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Author: Subject: Ohio opioid epidemic
marymary100
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[*] Post 508765 posted on 30-7-2017 at 09:30 Reply With Quote
Ohio opioid epidemic



Few clean and sober applicants



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Opioid use is on the rise across the country, but especially in Ohio. In 2014, the state had the second-largest number of opioid-related deaths in the United States and the fifth-highest rate of overdose.
"This opioid epidemic that we're experiencing ... it seems like it's worse than in other places all over the country," Mitchell said.
Ohio's new law on medical marijuana, which went into effect in 2016 and allows those with a qualifying condition and a recommendation from a physician to buy the drug legally, was another hurdle for employers to overcome, she said.
"The difficult part about marijuana is, we don't have an affordable test that tells me if they smoked it over the weekend or smoked it in the morning before they came to work. And I just can't take the chance of having an impaired worker running a crane carrying a 300,000-pound steel encasement," she said.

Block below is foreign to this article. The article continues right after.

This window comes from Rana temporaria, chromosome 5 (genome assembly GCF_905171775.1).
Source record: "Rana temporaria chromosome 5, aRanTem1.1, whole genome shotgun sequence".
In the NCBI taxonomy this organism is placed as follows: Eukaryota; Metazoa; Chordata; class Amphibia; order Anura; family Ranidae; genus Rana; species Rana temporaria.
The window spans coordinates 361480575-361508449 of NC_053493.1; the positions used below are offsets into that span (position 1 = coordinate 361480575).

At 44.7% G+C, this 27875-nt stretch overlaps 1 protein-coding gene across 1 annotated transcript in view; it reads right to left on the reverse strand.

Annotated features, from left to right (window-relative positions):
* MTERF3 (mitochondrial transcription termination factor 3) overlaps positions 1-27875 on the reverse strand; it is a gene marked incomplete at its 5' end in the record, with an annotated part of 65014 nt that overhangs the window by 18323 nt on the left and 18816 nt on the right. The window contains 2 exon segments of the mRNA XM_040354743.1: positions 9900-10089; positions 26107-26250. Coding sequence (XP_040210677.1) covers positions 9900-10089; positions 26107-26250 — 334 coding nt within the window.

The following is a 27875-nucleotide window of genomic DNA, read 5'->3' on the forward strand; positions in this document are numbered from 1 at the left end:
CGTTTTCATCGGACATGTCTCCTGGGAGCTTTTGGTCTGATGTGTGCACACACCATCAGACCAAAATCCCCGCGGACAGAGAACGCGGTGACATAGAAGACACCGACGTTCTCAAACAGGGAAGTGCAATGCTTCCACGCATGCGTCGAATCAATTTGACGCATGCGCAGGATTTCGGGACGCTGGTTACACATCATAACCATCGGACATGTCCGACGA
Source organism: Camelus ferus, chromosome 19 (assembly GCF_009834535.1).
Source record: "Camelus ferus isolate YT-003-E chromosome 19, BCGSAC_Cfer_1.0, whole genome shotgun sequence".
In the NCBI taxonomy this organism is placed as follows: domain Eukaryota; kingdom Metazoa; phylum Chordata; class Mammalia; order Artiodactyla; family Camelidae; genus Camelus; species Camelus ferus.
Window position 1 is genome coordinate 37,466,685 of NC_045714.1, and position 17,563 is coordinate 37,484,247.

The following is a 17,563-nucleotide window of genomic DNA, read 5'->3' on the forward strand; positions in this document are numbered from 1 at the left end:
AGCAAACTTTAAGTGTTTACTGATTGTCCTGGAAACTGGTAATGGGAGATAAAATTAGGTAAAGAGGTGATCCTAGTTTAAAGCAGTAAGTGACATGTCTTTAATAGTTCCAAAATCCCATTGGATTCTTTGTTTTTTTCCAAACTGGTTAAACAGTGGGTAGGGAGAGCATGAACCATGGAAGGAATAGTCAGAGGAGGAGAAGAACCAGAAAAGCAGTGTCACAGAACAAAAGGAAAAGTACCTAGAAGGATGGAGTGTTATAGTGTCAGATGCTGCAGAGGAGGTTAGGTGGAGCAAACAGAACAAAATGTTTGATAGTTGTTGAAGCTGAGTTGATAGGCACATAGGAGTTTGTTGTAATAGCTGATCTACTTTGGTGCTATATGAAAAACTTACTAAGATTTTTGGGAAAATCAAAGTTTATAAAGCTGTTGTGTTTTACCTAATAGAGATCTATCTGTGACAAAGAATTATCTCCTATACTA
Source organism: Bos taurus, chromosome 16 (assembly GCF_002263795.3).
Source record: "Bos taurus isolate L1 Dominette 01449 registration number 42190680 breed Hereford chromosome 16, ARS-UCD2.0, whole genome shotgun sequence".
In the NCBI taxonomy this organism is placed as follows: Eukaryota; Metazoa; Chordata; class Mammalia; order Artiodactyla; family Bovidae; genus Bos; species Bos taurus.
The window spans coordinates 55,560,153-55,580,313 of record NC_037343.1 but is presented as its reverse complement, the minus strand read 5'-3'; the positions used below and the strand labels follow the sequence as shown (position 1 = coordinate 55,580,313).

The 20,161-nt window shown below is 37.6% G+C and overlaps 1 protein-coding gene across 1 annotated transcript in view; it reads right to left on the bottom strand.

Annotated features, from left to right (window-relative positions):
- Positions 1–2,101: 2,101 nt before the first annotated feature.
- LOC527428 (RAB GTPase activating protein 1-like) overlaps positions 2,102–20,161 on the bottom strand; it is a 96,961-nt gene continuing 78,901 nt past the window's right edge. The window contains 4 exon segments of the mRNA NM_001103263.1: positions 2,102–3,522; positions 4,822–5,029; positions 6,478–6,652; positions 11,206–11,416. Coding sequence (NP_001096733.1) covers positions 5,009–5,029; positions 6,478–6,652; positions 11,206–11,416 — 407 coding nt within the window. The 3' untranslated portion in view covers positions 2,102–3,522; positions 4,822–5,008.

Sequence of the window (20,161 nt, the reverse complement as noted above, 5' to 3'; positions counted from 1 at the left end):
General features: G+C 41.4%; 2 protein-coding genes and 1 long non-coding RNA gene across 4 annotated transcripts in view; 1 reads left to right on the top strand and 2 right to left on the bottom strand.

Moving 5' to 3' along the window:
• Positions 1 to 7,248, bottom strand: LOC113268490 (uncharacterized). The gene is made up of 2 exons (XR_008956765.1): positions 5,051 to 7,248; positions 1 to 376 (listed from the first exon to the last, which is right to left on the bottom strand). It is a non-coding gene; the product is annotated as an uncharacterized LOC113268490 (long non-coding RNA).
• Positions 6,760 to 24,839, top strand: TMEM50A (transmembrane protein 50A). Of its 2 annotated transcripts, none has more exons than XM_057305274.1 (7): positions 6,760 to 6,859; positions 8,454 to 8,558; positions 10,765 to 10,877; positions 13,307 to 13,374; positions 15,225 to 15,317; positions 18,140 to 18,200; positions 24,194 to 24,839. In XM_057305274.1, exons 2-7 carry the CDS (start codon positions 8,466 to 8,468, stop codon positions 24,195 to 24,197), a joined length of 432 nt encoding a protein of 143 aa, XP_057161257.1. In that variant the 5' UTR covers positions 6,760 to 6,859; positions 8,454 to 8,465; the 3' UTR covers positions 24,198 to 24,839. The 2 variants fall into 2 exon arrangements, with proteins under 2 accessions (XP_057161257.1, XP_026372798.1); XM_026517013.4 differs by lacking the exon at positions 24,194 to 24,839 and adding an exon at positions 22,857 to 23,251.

For now, she said, there are almost 12,000 open skilled labor jobs in Mahoning County.
"There are good-paying jobs and the opportunity for people in our area. We just can't find people to show up who can pass a drug test," she said.
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[*] Post 508768 posted on 30-7-2017 at 20:51 Reply With Quote


Drug use is one of the great hurdles for many workers in the city where I live.

Many companies require a worker to take a drug test before they are hired. The workers, knowing this, prepare by laying off for a few days, if they can, and by taking measures to flush the drugs out of their system.

Then, they go back to using, and hope that they are not tested again.

Where I work, they probably will not be tested again until they are either up for promotion, or have an accident. After some kinds of accidents, one is tested to see if drugs may have been a factor contributing to the accident.

Lots of workers are caught and fired, even if they have been doing acceptable or even excellent work.

Among some sub-cultures, marijuana is considered no worse than having one or two beers. But, the ingredients stay in your system, and there is experimental evidence that impairment of judgment continues long after the high has worn off.
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[*] Post 508779 posted on 31-7-2017 at 03:17 Reply With Quote


I just did a bit of reading up on Marijuana and the the testing regime for such substances as THC et. al. in the system. It is interesting that the presumptive tests performed roadside, and, for that fact, for employment, are quite inaccurate and may indicate the presence of illicit substances. The ONLY conclusive test is is in a lab. Apparently, even things like nutmeg can generate a false positive.
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